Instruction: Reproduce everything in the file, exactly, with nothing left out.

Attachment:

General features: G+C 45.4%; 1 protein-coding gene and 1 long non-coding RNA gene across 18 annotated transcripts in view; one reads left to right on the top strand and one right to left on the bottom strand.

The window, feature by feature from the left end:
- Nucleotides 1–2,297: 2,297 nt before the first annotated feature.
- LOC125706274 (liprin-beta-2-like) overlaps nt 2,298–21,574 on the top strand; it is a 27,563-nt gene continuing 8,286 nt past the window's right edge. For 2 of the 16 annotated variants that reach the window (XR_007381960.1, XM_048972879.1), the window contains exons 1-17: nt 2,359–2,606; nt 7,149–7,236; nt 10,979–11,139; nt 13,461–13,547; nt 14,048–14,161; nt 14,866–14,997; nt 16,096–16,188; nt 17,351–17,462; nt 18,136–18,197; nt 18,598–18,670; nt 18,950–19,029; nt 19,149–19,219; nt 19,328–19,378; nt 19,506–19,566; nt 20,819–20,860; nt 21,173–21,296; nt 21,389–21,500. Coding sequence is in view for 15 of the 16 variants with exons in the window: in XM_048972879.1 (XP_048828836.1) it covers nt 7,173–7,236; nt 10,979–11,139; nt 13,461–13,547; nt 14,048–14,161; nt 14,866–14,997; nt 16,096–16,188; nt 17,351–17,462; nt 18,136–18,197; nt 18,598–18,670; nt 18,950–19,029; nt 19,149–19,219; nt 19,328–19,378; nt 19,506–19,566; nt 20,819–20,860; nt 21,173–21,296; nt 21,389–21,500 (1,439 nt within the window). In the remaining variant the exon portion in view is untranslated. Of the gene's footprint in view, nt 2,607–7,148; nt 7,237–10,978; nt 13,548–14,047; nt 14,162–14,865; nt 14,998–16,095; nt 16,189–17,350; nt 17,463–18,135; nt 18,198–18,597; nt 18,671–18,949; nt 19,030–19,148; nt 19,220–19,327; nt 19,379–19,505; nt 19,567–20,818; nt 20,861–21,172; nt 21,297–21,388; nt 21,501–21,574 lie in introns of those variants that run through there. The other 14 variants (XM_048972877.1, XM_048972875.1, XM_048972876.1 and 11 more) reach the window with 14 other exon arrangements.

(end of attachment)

General features: G+C 45.4%; 1 protein-coding gene and 1 long non-coding RNA gene across 18 annotated transcripts in view; one reads left to right on the top strand and one right to left on the bottom strand.

The window, feature by feature from the left end:
- Nucleotides 1–2,297: 2,297 nt before the first annotated feature.
- LOC125706274 (liprin-beta-2-like) overlaps nt 2,298–21,574 on the top strand; it is a 27,563-nt gene continuing 8,286 nt past the window's right edge. For 2 of the 16 annotated variants that reach the window (XR_007381960.1, XM_048972879.1), the window contains exons 1-17: nt 2,359–2,606; nt 7,149–7,236; nt 10,979–11,139; nt 13,461–13,547; nt 14,048–14,161; nt 14,866–14,997; nt 16,096–16,188; nt 17,351–17,462; nt 18,136–18,197; nt 18,598–18,670; nt 18,950–19,029; nt 19,149–19,219; nt 19,328–19,378; nt 19,506–19,566; nt 20,819–20,860; nt 21,173–21,296; nt 21,389–21,500. Coding sequence is in view for 15 of the 16 variants with exons in the window: in XM_048972879.1 (XP_048828836.1) it covers nt 7,173–7,236; nt 10,979–11,139; nt 13,461–13,547; nt 14,048–14,161; nt 14,866–14,997; nt 16,096–16,188; nt 17,351–17,462; nt 18,136–18,197; nt 18,598–18,670; nt 18,950–19,029; nt 19,149–19,219; nt 19,328–19,378; nt 19,506–19,566; nt 20,819–20,860; nt 21,173–21,296; nt 21,389–21,500 (1,439 nt within the window). In the remaining variant the exon portion in view is untranslated. Of the gene's footprint in view, nt 2,607–7,148; nt 7,237–10,978; nt 13,548–14,047; nt 14,162–14,865; nt 14,998–16,095; nt 16,189–17,350; nt 17,463–18,135; nt 18,198–18,597; nt 18,671–18,949; nt 19,030–19,148; nt 19,220–19,327; nt 19,379–19,505; nt 19,567–20,818; nt 20,861–21,172; nt 21,297–21,388; nt 21,501–21,574 lie in introns of those variants that run through there. The other 14 variants (XM_048972877.1, XM_048972875.1, XM_048972876.1 and 11 more) reach the window with 14 other exon arrangements.